April 19, 2010

The shot heard round the world

The morning after Paul Revere's famous ride marked the first real battle of the American Revolution. April 19, 1775 was later commemorated by several Massachusetts poets who looked back at the Battles of Lexington and Concord.

 "Concord Hymn" (1836) by Ralph Waldo Emerson:

By the rude bridge that arched the flood,
Their flag to April’s breeze unfurled,
Here once the embattled farmers stood,
And fired the shot heard round the world.

The foe long since in silence slept;
Alike the conqueror silent sleeps;
And Time the ruined bridge has swept
Down the dark stream which seaward creeps.

On this green bank, by this soft stream,
We set to-day a votive stone;
That memory may their deed redeem,
When, like our sires, our sons are gone.

Spirit, that made those heroes dare,
To die, and leave their children free,
Bid Time and Nature gently spare
The shaft we raise to them and thee.

Some of Emerson's words were engraved at the base of a statue by Daniel Chester French at the Old North Bridge in Concord. Across the river is a small memorial to the British soldiers who were killed which quotes from Emerson's friend James Russell Lowell:

"Lines [Suggested by the Graves of Two English Soldiers at Concord Battle Ground]" (1845)

The same good blood that now refills
The dotard Orient's shrunken veins,
The same whose vigor westward thrills,
Bursting Nevada's silver chains,
Poured here upon the April grass,
Freckled with red the herbage new;
On reeled the battle's trampling mass,
Back to the ash the bluebird flew.

Poured here in vain; — that sturdy blood
Was meant to make the earth more green,
But in a higher, gentler mood
Than broke this April noon serene;
Two graves are here: to mark the place,
At head and foot, an unhewn stone,
O'er which the herald lichens trace
The blazon of Oblivion.

These men were brave enough, and true,
To the hired soldier's bull-dog creed;
What brought them here they never knew,
They fought as suits the English breed:
They came three thousand miles, and died,
To keep the Past upon its throne;
Unheard, beyond the ocean tide,
Their English mother made her moan.

The turf that covers them no thrill
Sends up to fire the heart and brain;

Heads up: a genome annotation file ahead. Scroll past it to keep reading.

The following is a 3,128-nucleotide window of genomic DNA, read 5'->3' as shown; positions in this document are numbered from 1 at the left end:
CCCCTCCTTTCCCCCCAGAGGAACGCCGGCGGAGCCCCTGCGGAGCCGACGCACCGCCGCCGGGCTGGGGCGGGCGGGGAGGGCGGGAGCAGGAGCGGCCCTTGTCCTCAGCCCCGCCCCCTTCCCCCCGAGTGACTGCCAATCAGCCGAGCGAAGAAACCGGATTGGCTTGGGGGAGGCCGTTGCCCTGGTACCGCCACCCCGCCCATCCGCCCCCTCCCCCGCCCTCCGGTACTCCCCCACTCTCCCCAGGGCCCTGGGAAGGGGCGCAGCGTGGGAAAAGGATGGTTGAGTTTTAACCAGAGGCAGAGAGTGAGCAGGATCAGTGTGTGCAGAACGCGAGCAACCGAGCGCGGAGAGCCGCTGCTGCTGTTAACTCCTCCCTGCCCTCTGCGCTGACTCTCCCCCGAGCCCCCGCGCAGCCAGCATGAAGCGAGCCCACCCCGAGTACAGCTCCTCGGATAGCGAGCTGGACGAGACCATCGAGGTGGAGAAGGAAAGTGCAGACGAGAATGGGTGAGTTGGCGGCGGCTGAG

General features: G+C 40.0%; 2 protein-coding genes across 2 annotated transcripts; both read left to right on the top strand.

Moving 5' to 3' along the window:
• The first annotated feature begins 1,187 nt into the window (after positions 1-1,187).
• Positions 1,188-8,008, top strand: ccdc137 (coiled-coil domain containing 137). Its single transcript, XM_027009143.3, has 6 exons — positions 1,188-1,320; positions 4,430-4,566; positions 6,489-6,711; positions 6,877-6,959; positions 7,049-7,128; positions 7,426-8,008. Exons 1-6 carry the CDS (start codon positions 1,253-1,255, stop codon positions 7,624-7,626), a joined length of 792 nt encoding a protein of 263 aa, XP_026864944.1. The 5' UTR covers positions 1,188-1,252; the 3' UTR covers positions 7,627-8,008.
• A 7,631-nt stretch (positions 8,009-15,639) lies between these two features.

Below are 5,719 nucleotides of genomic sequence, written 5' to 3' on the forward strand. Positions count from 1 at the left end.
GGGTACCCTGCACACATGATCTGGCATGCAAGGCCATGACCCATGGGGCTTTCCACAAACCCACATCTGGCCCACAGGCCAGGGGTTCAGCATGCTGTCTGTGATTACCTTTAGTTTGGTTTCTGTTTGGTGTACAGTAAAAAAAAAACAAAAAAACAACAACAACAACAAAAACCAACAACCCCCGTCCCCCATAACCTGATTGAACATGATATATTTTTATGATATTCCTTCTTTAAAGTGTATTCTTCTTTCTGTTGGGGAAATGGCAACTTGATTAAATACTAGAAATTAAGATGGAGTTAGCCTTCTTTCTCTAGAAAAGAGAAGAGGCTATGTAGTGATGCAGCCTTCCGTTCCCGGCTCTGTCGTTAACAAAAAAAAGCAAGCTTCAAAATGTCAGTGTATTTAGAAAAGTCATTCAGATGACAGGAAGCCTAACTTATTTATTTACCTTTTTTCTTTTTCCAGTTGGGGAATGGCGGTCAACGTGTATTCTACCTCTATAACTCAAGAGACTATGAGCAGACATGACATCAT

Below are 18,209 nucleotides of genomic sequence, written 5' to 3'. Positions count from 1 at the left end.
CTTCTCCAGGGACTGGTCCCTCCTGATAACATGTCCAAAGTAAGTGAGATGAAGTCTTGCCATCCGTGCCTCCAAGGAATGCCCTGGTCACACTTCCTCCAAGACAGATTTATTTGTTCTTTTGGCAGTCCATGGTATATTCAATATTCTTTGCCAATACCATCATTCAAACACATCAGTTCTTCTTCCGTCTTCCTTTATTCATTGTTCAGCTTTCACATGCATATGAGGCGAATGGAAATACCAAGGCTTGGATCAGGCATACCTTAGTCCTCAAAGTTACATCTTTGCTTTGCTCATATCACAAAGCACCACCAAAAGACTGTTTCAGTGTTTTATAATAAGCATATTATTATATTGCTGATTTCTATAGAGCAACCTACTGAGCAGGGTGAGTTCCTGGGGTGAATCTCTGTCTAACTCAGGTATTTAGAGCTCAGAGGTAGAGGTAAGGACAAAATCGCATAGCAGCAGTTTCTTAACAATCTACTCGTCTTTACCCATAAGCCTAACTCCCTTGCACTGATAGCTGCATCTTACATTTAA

No stronger purpose nerves the will,
No hope renews its youth again:
From farm to farm the Concord glides,
And trails my fancy with its flow;
O'erheard the balanced hen-hawk slides,
Twinned in the river's heaven below.

But go, whose Bay State bosom stirs,
Proud of thy birth and neighbor's right,
Where sleep the heroic villagers
Borne red and stiff from Concord flight;
Thought Reuben, snatching down his gun,
Or Seth, as ebbed the life away,
What earthquake rifts would shoot and run
World-wide from that short April fray?

What then? With heart and hand they wrought,
According to their village light:
'T was for the Future that they fought,
Their rustic faith in what was right.
Upon earth's tragic stage they burst
Unsummoned, in the humble sock;
Theirs the fifth act; the curtain first
Rose long ago on Charles's block.

Their graves have voices; if they threw
Dice charged with fates beyond their ken,
Yet to their instincts they were true,
And had the genius to be men.
Fine privilege of Freedom's host,
Of humblest soldiers for the Right! —
Age after age ye hold your post,
Your graves send courage forth, and might.


  1. Thanks, Rob,

    Today's entry brought back my wonderful week-long stay in Concord last summer. It and the Poe "funeral" in Baltimore in October were the literary highlights of my year. As your blog is, so far, in 2010.

  2. Your comment made me smile! I'm glad people out there are enjoying these little musings.

    I was unable to make the big Poe funeral in Baltimore - I was so disappointed that my boss made me a coffin-shaped Poe cake to make up for it.

  3. Rob,

    Your "little musings" comment is way too modest, as you should recognize from some of the recent postings from other fans of this blog: we are impressed and awed by what you are doing, and salute you for it. Many thanks!

    Sorry that you missed the Poe funeral celebration, which was a majestic event. Baltimore did a noble job of it, and gave Poe his full due.


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